Tips For Finding a Therapist

I wrote a quick guide on my professional site to who-does-what (in Ontario, at least) when it comes to providing psychotherapy. It’s complicated, as I’ve commented here before. It can also be political, as there can be professional viewpoints that don’t align. I would like nothing more than for psychotherapy to be covered by OHIP (well it is, but only a) in the evidently magic hands of a Psychiatrist, which is funny because less and less Psychiatrists are providing psychotherapy, or b) a recently announced provincial pilot program, but only CBT is allowed). I’d like all licensed professionals such as myself to be covered because I understand the human value of what talk therapy can do for people who are seeking help and perspective.

Here are some tips for people who are looking for a therapist:

  1. “Fit” is everything: no matter how conveniently a therapist is located to your place of work, no matter how reasonably priced they may be, no matter how many initials they have after their name or what hallowed “evidence based” therapy they practice, it all takes second place to fit. What I mean by “fit” might be a little different than how it might sound to you: a sense of comfort (but maybe, for some of us, not too comfortable because we’re not going to therapy to be lulled but rather to learn and sometimes learning can be uncomfortable), a sense of the who-we-are being intrinsically acknowledged (i.e. not feeling as if they would say exactly the same things to the next person who sits on their couch). Overall, it’s the sense that the shrink “gets” us. Now, as I type this I’m thinking of all the reasons someone may not want this sort of “fit.” Maybe we want someone who reminds us, less than consciously, of our high school Phys Ed instructor, you know, the guy who you never not saw wearing sweats and a polished whistle dangling from his neck, who will call us on our bullshit. Maybe we’re not comfortable making ourselves vulnerable with the opposite sex, but nonetheless we want to push ourselves out of our comfort zone for reasons of growth. People are really complex. Ultimately, the better understood we feel by the person working with us, the more easily we stand to open up.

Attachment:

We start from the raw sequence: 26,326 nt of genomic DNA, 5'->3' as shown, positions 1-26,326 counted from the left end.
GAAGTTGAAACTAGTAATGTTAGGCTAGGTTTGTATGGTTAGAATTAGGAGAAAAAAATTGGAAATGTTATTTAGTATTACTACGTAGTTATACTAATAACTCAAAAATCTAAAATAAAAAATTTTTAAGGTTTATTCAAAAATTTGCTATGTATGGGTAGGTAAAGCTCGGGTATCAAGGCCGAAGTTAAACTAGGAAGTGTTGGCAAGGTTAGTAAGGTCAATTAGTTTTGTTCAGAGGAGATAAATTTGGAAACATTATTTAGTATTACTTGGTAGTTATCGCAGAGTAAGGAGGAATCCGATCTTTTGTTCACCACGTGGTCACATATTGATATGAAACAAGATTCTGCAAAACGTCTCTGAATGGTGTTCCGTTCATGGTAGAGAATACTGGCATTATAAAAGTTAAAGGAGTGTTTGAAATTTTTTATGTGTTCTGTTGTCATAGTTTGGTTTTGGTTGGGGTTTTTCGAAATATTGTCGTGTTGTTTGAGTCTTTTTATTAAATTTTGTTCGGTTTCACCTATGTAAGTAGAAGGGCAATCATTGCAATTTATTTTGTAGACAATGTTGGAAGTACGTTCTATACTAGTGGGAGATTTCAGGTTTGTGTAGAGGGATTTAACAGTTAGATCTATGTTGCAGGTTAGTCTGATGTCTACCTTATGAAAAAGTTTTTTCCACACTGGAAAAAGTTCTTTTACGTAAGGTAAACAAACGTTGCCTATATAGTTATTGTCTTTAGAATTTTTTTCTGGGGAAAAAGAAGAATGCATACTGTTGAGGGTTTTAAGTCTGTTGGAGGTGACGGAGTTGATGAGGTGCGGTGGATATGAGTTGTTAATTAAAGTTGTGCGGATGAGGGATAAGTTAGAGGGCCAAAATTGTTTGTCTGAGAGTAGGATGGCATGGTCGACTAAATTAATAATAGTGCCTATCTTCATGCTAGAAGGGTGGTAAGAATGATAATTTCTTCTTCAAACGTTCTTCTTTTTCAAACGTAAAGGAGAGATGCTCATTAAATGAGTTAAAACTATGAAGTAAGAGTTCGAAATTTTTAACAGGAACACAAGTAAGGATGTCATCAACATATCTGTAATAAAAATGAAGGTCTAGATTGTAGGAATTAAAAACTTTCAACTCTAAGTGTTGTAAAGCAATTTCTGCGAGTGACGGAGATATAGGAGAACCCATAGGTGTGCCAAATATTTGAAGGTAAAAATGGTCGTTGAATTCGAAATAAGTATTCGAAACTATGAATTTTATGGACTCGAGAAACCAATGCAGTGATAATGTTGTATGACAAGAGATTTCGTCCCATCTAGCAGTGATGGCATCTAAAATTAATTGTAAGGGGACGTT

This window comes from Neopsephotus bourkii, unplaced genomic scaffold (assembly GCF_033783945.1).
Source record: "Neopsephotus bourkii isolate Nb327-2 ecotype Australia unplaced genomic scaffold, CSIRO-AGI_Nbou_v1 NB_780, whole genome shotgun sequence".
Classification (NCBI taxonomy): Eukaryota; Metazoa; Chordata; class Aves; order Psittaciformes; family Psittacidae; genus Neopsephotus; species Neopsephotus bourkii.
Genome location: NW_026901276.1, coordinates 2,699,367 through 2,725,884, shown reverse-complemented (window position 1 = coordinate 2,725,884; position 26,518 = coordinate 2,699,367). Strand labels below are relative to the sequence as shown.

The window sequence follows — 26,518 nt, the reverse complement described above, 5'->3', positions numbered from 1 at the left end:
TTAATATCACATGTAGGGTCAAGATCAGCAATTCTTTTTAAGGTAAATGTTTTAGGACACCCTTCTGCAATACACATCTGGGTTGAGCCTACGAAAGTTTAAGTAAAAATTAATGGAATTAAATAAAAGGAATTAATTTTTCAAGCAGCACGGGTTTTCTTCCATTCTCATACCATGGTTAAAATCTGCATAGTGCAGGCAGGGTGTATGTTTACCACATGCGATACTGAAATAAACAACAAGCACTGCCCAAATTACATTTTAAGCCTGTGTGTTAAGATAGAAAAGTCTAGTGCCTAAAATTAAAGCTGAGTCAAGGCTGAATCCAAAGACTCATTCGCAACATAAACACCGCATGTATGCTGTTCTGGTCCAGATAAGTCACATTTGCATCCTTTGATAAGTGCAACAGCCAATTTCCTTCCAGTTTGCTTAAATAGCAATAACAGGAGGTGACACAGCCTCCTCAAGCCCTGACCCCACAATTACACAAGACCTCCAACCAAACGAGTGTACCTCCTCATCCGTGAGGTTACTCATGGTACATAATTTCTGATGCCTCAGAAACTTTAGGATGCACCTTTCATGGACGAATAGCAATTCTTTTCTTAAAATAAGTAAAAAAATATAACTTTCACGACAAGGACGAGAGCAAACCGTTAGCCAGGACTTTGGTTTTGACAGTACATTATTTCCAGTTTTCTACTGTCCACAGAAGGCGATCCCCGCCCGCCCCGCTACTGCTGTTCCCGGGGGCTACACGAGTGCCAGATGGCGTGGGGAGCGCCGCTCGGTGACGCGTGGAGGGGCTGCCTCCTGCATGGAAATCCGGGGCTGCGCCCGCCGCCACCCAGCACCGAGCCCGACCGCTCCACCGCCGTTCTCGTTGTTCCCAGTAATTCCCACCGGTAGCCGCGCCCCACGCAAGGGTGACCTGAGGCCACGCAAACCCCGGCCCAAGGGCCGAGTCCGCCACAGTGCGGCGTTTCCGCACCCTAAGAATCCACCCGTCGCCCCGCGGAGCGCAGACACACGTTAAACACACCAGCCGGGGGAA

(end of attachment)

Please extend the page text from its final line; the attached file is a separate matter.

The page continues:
2. Sliding scale. Not everyone can afford regular weekly sessions with a therapist (Registered Psychotherapists are generally cheaper than Psychologists, but, even then, cheap is relative), so look to see on their website if they offer a sliding scale for clients who are financially challenged. If you don’t see it listed it doesn’t mean that they don’t offer sliding scale, rather it might just be something they don’t advertise, that you may need to inquire about before your first session. I get the fact that some people find asking for things like this to be stressful. Consider it part of your growth.
  3. Therapists-in-training. Another option, for those who are looking either for the right fit or are concerned about the financial burden, is to check training institutes to see whether they have a program where therapists-in-training might be matched with prospective clients. Not everyone is keen on working with a therapist who doesn’t necessarily have all the practical experience in the world, however the price is often right. I’ll also note that, just because someone is in-training doesn’t mean they lack life experience, if you get my drift.
  4. Has your therapist ever been in therapy? I personally don’t understand how anyone can practice long or short-term psychotherapy without ever having been in psychotherapy themselves, and while the regulating college in Ontario encourages “safe and effective use of self” (or SEUS), there are still therapists seeing clients (Psychiatrists, Psychologists, and Registered Psychotherapists) who haven’t seen the inside of a therapist’s office that doesn’t have their name on it. So, when you’re shopping around, feel free to ask whether they have been in individual psychotherapy, either as part of their training or by personal choice (for the record, I have been in therapy in both contexts).